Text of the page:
When I clicked the button to publish the first post on Words I Wheel By, I considered myself as nothing more than an aspiring writer who hoped I might be lucky enough to reach a few people here and there. Today, I feel confident that I can proudly refer to myself as both a writer and a blogger. I am part of a community that is incredibly wide-ranging and diverse. The blogosphere is populated by people from every corner of the earth – people of every gender, race, ethnicity, sexual orientation, skin color, class, ability, height, weight, relationship status…and on, and on, and on.
The endless list of traits that make each blogger unique is precisely the reason why blogs have become such a valuable part of the modern global cultural landscape. So, when I initially heard about the upcoming release of a documentary called “American Blogger,” I was excited because I assumed that the filmmaker, Chris Wiegand, had a deep appreciation for the immense diversity that bloggers bring to the Internet and wanted to capture it. And while I still plan to give it a fair chance when it becomes available for viewing, my excitement deflated pretty quickly when I watched this trailer:
The overall lack of diversity of the bloggers who appear in this video is incredibly disheartening. I understand the importance of not judging a book by its cover (or a documentary by its trailer), but trailers are meant to give viewers a preview of what to expect. In this case, barely anything even alludes to more diversity being included in the full feature. From this particular preview, it appears that the filmmaker possesses a rather narrow view of who, exactly, can be defined as an “American Blogger.” Of course, I’d like to give the benefit of the doubt that the documentary digs deeper and embraces the differences among the bloggers who are featured. But right now, I find myself, as well as a huge population of the bloggers I love to follow, completely left out of the picture.
“American Blogger” may work as really catchy title, but it doesn’t feel accurate. I’m an American blogger and the people I saw don’t seem to represent me. And don’t get me wrong, I have respect for all bloggers, and I certainly cannot pass judgment on the bloggers in the film because I’m sure they all have unique and diverse life stories that weren’t revealed in the trailer. However, where are the male bloggers? The bloggers of color? The bloggers with visible disabilities? Where is the representation of varied class privilege? Of varied body shapes and sizes? Of different familial structures? I know that sounds like a lot to pack into a film preview less than two minutes and thirty seconds long, but I think that if there was more diversity amongst the bloggers who were interviewed in the first place, it would have been quite simple to insert clips of footage indicating this.
Instead, the bloggers I saw were not only all women, but also appeared to share some characteristics including similar body types and light skin. Again, I want to clarify that there is nothing wrong with looking a certain way, and in no way am I holding anything against the bloggers who took the time to appear in the documentary. Even so, I’m curious why so many other types of appearances were missing. To me, this contributed to the vibe I got from the trailer that a celebration of diversity in general will be lacking from the full film.
Granted, the filmmaker’s wife, Casey Leigh, who is also a blogger, posted a response to the controversy this film has created in which she directly acknowledges that not everyone’s story is told: “The way these women tell their stories authentically does represent American Bloggers, but we are completely aware that not all categories of American Bloggers are represented in this film. Nor was that the goal for this first film.” I appreciate that they are aware of this, but my question for them is quite simply: why? Why wasn’t the goal of the film to capture the true diversity behind the overarching identity encapsulated by the word “American?” I totally understand that you can’t tell everyone’s life story in one film, and I respect what Wiegand was trying to do, but at least from what the trailer shows, he missed the mark – especially because Wiegand’s wife directs us to her original post revealing the idea, in which her husband states: “I think this is important to show the differences and similarities!!!” Where are the notable differences? After all, that’s what makes blogging so beautiful, isn’t it?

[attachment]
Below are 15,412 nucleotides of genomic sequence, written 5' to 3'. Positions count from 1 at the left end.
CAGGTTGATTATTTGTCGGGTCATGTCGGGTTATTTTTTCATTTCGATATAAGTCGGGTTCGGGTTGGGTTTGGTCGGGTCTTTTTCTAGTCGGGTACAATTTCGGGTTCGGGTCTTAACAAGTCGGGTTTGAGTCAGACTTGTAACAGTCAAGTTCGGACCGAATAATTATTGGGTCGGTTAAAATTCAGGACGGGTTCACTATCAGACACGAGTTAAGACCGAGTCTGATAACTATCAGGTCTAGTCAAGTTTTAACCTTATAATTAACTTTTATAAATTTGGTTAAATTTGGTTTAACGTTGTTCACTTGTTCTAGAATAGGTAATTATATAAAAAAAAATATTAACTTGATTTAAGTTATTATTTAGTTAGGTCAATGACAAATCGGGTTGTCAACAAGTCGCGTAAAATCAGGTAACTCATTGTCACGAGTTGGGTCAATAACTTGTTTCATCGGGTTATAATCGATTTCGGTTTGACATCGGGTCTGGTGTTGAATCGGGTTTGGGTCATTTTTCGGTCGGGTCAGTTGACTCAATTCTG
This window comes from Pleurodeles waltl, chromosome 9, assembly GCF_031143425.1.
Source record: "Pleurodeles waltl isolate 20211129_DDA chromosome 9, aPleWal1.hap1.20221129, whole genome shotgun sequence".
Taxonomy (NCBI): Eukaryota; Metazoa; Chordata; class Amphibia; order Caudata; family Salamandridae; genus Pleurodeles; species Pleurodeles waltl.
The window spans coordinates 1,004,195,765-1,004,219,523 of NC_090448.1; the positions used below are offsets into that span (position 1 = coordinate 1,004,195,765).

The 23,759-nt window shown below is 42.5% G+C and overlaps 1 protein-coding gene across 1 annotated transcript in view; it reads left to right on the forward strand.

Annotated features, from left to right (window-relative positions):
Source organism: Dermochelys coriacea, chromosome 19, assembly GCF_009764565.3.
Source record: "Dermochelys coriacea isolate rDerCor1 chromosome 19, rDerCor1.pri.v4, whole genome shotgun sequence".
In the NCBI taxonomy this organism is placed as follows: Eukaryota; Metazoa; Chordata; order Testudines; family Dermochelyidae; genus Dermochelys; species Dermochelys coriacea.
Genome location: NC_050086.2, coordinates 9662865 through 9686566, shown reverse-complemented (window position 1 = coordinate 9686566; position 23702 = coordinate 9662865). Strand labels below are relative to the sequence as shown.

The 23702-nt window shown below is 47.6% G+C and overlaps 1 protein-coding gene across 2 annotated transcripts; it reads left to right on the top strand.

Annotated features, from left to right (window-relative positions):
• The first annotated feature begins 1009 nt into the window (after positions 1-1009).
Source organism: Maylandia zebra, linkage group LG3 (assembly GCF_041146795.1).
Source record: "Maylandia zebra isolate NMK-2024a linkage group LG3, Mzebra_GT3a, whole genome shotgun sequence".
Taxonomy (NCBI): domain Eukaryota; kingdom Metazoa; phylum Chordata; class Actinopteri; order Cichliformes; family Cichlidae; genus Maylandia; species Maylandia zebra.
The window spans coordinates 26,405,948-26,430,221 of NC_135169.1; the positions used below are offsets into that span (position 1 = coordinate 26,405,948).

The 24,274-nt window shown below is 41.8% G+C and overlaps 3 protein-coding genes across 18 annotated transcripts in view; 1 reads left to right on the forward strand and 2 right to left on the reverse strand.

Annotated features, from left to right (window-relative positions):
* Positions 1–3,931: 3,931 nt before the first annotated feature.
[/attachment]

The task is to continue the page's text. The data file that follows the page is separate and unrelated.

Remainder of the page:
As a blogger who has a disability, who is short, who cannot claim to be skinny, who grapples with both the privilege I have and the privilege I don’t, I continually wonder when the day will come that I will see myself reflected back at me, not just in this one documentary, but in the mainstream media as a whole. Within the vast world of bloggers, I have connected with countless people who share amazing stories. They are the stories of what it’s really like to have a disability. They are the stories of how it feels to not fit in to a certain cultural norm. They are the stories of personal struggles and triumphs, regardless of appearance or ability.
And in the midst of all of this, bloggers can talk about fun things. We can write about fashion or make-up, about recipes or fun activities, about family life or vacations. But we can never deny that what makes all of these experiences worth writing about is that each time we put our thoughts out into the world, they are shaped by the varied roots we come from. Every writer and blogger contributes yet another small thread to the rich, complex fabric of the diverse country we live in, and that is truly something to treasure. This, to me, is the true definition of an American blogger.
How would you define an American blogger?
Image Credit: George Hodan